My career looks different to what I'd imagined

Written , Work , Social justice

If you asked me a couple of years ago where I see myself in five years, I would have never imagined my current reality. Five years ago, fresh out of university, a degree in hand and dreams in my pocket, I would have never imagined myself so proud to say: I am running my own NGO, Girls With Wiings, an organisation that sows hope and restores the dignity of homeless and underprivileged women. By providing access to basic sanitary products and services, Girls With Wiings is tackling the issue of dignity head on.

I never imagined I would take this path

You study and work hard to be the best version of yourself that you can imagine: smart, successful, ambitious, someone who establishes themselves as a brand amongst their peers and colleagues and leaves their mark on the world. At no point did I imagine that at 25 my life, passion, drive and sense of purpose would direct me down the path of community development and building, and uplifting the poor.

In fact, it was wrestling with the idea of my next change in the corporate world and making decisions about my career that made me all the more certain and convinced that it is in the field, on the streets and helping the poor, where my passion lies.

I am truly learning, appreciating and embracing the process of “adulting”

Don’t get me wrong, I love my job, I love the challenges that the corporate world, with all its complexities and dynamics, brings. I love being able to look at a problem, grapple with it and solve it. I like the frustration of being stuck and how that motivates me to want more, to dream more and to do more. In fact, it was everything that the corporate world had to offer me, to teach me, to open my eyes to, which pushed me to want to do more. That pushed me to use the same problem-solving drive, energy and relentlessness, to tackle head on one of the most common, yet less talked about issues in our communities – menstrual health. It is in this space where I am truly learning, appreciating and embracing the process of “adulting”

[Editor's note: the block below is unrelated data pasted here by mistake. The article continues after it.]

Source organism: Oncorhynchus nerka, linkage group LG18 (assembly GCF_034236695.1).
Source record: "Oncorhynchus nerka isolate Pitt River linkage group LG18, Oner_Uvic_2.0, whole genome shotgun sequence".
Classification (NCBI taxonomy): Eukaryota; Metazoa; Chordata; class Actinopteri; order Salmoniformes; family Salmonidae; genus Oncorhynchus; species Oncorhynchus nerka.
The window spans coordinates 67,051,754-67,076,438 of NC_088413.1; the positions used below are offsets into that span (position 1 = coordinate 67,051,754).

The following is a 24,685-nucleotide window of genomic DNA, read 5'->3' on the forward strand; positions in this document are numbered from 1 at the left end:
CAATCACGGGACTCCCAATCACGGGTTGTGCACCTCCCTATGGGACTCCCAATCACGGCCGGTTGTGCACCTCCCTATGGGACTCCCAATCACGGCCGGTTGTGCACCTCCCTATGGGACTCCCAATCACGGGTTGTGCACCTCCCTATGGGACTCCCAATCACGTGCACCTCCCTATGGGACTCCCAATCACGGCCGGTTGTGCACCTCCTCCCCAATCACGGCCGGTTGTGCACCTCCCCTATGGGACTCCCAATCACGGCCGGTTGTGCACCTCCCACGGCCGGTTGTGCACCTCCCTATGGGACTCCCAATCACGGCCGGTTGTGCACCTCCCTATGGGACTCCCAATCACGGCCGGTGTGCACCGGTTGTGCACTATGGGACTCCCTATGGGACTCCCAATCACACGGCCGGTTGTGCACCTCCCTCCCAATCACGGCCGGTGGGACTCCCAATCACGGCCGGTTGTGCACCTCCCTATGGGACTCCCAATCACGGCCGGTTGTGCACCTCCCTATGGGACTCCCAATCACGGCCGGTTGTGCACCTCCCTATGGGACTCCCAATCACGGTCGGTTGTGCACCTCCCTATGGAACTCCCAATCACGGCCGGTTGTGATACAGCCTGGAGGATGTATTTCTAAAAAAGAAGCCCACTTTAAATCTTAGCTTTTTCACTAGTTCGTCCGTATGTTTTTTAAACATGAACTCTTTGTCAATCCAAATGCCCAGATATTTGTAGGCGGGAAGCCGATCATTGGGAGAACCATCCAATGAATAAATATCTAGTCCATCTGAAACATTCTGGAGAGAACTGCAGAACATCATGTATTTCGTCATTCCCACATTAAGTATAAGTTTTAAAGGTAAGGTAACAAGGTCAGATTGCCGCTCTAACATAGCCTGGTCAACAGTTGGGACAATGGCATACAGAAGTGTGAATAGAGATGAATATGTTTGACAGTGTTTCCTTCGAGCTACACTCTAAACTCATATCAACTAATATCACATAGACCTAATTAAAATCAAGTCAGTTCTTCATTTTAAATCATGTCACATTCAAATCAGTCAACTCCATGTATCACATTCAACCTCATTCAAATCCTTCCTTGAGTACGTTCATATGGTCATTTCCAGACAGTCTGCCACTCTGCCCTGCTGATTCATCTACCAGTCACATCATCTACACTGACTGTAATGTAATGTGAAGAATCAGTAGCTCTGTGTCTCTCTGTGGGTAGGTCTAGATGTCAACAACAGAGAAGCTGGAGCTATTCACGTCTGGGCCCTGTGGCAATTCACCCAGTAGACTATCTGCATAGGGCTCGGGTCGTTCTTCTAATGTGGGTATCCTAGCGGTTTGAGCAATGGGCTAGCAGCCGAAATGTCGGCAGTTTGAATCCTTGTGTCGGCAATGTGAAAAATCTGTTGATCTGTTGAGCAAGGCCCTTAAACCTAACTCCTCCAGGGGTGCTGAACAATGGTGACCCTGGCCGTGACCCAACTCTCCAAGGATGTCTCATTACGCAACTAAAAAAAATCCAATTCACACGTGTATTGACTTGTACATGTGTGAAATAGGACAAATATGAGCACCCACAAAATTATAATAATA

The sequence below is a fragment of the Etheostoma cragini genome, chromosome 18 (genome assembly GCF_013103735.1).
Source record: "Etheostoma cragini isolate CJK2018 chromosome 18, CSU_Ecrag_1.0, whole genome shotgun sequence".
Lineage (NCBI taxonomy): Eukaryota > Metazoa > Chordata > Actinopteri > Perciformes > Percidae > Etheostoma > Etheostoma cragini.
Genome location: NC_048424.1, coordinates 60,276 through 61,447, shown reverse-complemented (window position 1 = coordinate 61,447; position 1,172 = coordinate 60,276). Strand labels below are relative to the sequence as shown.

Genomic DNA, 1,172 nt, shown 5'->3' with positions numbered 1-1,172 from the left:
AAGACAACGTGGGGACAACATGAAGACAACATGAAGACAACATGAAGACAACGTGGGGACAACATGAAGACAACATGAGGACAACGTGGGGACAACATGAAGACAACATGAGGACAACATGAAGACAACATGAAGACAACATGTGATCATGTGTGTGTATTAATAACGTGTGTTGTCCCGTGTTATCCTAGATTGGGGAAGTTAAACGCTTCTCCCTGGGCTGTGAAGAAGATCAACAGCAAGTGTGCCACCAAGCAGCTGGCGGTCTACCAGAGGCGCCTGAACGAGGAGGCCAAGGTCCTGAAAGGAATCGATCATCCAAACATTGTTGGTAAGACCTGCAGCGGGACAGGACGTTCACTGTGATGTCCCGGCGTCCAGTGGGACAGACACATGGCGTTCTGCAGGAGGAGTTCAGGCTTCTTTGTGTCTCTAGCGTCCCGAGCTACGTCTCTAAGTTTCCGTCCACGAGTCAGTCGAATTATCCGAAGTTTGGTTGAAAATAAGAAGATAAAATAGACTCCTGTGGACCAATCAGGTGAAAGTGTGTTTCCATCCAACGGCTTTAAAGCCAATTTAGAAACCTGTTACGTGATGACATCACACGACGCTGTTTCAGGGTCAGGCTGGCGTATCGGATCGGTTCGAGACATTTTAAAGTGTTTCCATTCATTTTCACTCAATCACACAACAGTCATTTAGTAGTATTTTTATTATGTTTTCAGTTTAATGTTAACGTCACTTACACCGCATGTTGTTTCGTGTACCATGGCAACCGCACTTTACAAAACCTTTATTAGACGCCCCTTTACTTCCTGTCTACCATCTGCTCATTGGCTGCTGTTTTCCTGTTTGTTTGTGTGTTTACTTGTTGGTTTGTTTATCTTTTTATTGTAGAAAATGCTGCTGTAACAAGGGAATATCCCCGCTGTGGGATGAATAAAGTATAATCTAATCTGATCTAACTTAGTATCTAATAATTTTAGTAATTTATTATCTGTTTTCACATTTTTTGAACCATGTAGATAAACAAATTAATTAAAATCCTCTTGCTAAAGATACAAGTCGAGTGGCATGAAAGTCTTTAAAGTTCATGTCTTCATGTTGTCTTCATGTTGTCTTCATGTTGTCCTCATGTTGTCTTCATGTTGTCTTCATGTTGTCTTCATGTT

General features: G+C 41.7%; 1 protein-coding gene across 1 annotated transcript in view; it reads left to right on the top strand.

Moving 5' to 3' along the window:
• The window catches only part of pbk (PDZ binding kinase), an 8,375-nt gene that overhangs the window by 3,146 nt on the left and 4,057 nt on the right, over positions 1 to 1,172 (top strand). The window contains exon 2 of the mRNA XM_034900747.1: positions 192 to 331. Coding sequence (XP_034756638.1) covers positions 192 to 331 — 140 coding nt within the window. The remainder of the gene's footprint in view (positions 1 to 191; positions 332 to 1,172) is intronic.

This is adulting

You never quite know when you are an adult. Yes, your age is a hint, and so are the many phases of life that pass you by: the teens, first year in varsity, first job, marriage, maybe kids. But you never really know if you are an adult until you are faced with those moments in life that require you to adult. Adulting is that space: it is helping people that can’t help themselves, it is having to carry your own load and the load of others. It’s not having a way out because you actually cannot quit, it is dreaming of the world you want to see and inspiring others to see it too. It is here where I am all grown up. I am adulting, this is adulting.

Leaving a legacy

I haven’t wasted my life. I have found all of those things: being smart, successful, trying to climb the corporate ladder, establishing myself as my own brand amongst my peers and colleagues and leaving my mark in the world. At 27 I am still here, I am still adulting and getting good at it. I have started something that is beyond me and I am working for something that will better this generation and the one after me.

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